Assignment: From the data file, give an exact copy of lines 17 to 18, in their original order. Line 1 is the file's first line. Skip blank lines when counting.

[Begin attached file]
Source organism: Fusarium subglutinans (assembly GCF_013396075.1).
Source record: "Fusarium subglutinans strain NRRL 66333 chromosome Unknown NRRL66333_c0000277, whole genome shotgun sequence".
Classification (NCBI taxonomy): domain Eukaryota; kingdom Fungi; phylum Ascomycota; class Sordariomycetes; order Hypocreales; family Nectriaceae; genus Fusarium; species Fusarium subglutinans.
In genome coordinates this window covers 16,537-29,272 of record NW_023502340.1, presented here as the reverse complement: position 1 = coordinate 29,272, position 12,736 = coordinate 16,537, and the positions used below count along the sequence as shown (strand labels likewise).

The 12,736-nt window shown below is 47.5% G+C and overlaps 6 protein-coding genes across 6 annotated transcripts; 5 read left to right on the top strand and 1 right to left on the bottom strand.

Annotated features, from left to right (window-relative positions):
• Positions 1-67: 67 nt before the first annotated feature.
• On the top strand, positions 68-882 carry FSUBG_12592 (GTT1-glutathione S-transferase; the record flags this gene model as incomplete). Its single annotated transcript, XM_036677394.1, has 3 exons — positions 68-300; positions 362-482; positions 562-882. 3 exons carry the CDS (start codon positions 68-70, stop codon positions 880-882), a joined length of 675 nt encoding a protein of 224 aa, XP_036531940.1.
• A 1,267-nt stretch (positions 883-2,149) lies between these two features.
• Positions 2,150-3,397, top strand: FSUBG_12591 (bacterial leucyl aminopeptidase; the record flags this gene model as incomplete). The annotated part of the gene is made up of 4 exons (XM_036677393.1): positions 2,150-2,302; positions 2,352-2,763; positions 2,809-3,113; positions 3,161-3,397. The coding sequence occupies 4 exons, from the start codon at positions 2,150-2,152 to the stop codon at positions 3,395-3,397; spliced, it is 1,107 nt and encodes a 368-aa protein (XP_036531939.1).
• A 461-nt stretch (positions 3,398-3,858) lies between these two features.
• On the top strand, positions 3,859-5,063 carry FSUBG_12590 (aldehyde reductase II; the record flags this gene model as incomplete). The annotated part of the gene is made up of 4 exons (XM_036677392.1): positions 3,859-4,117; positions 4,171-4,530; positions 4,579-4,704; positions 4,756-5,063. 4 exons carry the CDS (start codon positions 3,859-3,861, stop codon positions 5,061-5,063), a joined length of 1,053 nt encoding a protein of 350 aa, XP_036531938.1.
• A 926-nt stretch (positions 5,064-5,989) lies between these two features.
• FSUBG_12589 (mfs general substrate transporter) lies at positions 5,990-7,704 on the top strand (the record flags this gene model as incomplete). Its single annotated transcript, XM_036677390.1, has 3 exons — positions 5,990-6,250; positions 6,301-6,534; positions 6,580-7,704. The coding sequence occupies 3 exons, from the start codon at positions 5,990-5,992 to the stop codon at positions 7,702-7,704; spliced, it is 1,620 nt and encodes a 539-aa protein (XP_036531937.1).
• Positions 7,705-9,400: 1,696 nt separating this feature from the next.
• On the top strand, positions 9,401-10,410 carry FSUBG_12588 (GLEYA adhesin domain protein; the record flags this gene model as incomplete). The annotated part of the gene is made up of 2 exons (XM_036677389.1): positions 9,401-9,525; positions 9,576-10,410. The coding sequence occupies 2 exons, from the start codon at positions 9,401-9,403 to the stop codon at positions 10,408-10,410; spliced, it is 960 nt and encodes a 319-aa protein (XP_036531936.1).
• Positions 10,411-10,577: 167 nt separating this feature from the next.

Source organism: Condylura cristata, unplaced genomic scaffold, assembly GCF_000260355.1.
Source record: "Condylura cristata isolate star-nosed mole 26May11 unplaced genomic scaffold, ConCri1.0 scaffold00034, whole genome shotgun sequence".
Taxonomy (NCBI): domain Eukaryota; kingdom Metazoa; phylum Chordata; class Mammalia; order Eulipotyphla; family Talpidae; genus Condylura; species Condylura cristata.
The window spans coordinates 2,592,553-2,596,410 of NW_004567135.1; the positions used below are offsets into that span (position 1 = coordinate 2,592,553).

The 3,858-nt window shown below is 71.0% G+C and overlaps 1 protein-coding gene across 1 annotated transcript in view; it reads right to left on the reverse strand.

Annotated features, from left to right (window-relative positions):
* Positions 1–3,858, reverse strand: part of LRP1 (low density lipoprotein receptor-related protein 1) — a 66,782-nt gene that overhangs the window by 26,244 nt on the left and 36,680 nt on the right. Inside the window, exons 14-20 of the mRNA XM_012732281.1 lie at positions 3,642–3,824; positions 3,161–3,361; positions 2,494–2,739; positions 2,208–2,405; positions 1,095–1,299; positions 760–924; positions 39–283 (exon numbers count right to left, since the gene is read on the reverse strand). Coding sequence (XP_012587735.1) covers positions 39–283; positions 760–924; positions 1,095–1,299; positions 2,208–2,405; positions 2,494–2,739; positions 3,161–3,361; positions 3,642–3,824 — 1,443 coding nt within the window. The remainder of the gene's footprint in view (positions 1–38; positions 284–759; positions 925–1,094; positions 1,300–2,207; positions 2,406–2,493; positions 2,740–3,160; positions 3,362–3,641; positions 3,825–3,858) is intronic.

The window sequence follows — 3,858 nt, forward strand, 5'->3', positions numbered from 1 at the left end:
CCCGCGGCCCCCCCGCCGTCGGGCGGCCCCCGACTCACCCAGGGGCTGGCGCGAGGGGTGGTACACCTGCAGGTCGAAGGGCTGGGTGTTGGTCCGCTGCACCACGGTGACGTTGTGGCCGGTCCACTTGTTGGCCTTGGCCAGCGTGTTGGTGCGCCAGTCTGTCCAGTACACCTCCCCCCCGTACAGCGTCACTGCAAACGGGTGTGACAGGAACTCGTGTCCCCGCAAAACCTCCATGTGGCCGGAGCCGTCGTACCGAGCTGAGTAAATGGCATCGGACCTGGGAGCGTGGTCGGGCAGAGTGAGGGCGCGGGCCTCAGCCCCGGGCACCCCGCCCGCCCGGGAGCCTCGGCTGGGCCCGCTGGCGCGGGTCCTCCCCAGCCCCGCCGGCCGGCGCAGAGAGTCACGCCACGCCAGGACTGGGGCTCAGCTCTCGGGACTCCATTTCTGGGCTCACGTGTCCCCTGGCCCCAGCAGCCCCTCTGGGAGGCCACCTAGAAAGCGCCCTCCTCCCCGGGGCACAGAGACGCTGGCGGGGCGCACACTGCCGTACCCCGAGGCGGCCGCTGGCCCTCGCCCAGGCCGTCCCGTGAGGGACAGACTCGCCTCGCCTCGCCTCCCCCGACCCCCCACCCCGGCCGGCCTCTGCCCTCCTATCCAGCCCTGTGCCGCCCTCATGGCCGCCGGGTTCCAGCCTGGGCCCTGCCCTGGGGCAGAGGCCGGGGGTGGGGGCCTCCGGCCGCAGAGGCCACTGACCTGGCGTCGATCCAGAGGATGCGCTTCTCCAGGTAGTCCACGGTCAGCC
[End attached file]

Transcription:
• Positions 10,411-10,577: 167 nt separating this feature from the next.

Source organism: Condylura cristata, unplaced genomic scaffold, assembly GCF_000260355.1.